Tuesday, August 6, 2013

Are Typing Skills Really Necessary?

One of the projects I’ve been working on this past year is a book about the experiences of a man named Ralph who grew up in Estonia and experienced the tragic repercussions of World War II. We used to get together and listen to classical music as he told these incredible stories that I eventually turned into an unproduced Hollywood screenplay. He had become a cripple by falling off a fencepost when he was three so that he had a withered leg, but an ambitious heart. Because he was unable to be active like his peers while growing up he developed a fondness for libraries and also claimed to be the second fastest typist in Estonia. I can’t verify this last claim but I can assure you that his story is remarkable.

The first story Ralph enticed me with was about how learning other languages saved his life. Ultimately he had numerous scrapes with death in his efforts to escape the crippling effects of life behind the Iron Curtain. A rough draft of my novella-length book, titled Uprooted, is currently on the back burner behind a few other projects. The alternate title that I toyed with carries the intrigue of his claim to have been The Second Fastest Typist in Estonia.

I mention all this because I wanted to write briefly about typing. It’s a new world and typing is no longer a non-essential skill. It’s the 21st century, friends. We’re way past the dawn of the age of communications. With a billion people on Facebook and all of academia pushing students to online discourse, the development of typing skills is nearly as essential as breathing.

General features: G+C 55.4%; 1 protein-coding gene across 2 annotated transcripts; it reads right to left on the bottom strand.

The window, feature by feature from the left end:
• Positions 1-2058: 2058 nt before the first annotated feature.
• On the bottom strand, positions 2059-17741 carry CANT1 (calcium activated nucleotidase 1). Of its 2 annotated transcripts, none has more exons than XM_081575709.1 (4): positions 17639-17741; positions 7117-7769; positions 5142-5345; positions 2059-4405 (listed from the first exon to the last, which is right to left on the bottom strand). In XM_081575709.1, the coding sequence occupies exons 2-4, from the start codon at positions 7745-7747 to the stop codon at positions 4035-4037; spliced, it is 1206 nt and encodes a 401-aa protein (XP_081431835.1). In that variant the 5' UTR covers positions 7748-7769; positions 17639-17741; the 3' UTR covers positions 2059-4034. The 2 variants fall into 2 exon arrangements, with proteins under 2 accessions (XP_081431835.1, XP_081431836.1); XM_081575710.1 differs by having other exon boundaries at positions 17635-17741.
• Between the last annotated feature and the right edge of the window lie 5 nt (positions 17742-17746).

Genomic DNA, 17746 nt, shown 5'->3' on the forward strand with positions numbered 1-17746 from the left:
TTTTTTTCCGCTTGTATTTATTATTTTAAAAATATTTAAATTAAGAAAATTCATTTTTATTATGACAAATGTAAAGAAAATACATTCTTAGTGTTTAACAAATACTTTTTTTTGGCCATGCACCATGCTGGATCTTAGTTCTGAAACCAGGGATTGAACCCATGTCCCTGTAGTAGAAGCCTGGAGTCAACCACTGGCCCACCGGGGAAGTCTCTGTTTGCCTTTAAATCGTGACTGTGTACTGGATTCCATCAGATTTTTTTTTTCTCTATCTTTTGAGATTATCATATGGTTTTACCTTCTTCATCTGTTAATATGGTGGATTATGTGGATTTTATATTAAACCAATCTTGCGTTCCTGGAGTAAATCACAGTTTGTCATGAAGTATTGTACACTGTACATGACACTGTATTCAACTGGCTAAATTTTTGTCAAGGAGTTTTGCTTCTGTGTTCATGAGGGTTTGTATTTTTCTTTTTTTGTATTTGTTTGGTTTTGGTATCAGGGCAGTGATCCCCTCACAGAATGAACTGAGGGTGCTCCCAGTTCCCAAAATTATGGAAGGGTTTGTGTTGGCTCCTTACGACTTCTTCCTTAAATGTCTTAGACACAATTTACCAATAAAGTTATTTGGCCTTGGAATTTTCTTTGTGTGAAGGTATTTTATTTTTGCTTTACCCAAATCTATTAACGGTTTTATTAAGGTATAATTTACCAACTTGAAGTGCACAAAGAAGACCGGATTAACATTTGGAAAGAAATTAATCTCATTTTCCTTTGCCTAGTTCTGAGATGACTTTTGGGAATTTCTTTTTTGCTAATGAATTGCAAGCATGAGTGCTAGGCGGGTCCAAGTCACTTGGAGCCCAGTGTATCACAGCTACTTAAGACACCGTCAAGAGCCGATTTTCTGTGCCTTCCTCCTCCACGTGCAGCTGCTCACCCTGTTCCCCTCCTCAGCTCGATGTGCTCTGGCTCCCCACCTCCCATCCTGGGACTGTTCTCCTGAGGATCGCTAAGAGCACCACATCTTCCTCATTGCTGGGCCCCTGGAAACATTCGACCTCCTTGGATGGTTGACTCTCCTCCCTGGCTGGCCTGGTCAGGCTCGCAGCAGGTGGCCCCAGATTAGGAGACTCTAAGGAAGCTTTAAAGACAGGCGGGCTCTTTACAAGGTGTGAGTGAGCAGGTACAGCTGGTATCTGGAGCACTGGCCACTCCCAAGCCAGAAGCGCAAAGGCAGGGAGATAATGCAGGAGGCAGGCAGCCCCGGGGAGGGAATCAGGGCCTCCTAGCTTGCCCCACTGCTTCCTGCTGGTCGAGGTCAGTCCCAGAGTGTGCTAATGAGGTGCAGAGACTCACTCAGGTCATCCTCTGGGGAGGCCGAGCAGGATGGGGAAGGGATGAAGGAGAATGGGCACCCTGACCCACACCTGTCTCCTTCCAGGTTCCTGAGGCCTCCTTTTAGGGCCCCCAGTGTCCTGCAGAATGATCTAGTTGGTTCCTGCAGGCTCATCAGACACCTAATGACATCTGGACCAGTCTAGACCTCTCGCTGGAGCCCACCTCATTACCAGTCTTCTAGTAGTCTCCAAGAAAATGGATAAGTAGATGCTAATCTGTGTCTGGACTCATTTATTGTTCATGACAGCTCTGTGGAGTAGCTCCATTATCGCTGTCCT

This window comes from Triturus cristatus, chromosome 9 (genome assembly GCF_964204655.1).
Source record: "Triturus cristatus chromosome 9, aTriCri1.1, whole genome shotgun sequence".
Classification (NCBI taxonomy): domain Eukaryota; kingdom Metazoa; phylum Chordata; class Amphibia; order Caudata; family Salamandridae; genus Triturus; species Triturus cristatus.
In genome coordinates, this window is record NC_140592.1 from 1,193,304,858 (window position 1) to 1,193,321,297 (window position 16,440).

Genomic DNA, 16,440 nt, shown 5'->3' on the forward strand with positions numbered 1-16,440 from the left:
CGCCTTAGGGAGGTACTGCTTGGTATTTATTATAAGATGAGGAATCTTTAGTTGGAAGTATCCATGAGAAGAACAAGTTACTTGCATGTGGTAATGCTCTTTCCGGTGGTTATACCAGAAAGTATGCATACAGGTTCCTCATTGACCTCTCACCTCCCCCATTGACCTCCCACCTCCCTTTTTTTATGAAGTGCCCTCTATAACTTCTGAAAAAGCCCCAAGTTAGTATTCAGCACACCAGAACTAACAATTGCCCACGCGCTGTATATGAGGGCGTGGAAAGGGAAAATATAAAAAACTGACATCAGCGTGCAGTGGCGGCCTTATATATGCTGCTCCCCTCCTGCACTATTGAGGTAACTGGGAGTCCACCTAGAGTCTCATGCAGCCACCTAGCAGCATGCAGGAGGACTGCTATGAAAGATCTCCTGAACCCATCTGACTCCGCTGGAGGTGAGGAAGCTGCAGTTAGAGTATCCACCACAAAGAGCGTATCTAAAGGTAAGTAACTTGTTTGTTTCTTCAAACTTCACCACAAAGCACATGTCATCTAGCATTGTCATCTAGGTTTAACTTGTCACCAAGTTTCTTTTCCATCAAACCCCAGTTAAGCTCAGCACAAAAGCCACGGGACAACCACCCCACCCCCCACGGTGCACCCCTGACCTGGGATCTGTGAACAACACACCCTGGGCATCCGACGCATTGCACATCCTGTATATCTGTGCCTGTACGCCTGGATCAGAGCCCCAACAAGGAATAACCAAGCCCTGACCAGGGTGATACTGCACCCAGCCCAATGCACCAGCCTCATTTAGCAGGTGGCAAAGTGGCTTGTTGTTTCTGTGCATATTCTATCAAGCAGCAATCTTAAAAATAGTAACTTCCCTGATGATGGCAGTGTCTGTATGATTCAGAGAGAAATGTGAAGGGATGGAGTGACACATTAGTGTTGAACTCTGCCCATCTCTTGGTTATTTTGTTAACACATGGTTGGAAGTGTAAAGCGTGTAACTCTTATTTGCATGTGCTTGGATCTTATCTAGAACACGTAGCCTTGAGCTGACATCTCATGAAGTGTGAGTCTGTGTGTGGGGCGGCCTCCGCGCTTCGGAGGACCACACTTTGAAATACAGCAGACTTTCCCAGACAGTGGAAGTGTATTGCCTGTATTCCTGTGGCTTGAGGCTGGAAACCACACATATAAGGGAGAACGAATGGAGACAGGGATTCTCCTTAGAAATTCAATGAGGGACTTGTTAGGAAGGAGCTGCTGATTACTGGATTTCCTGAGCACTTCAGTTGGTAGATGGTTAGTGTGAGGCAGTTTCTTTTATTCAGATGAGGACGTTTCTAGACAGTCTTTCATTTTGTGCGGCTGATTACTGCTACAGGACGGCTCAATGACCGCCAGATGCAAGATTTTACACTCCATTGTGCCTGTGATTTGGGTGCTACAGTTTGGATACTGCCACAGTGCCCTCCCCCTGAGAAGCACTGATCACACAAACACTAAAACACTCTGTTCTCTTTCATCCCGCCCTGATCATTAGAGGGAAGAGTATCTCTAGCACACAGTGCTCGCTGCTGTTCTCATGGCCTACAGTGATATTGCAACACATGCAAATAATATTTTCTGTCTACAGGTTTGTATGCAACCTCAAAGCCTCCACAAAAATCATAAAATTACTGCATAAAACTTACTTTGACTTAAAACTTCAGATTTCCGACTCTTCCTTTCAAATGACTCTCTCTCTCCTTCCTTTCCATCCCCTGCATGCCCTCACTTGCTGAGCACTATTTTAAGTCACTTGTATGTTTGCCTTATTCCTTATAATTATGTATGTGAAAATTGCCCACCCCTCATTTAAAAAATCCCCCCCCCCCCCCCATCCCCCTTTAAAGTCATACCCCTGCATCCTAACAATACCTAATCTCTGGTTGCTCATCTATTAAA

There was a time when even literacy was not a necessary survival skill. In the developed world today reading and writing skills are assumed, and when job-seekers read want ads many of these will outline even the software programs that are now a requirement for these openings.

I recently heard someone say that with the advent of voice recognition software typing will become a thing of the past. I'm willing to wager that this won't happen in my lifetime, and it won't happen in your children's either. In a country where we have difficulty even feeding a large swath of the population it is hard to imagine there that everyone will own computers with voice-recognition software.

It takes time to learn how to type well, but there's a payoff in having this skill. Just as the ability to write well is empowering so, too, is the ability to type well. Typing well is more than just being a fast typist. The essential thing is accuracy.

For home school teachers who want to help their children become faster and better on a keyboard there are plenty of software programs out there that can assist. Do a little research first though. Make sure it's compatible with your operating system. And, if available, read reviews of others' experiences, especially with tech support if there's a complication.

I myself am grateful that my mom had me take that typing class in high school. As a grad present I received my first typewriter, which proved invaluable when I attended college. I love the QWERTY keyboard.

Write on.

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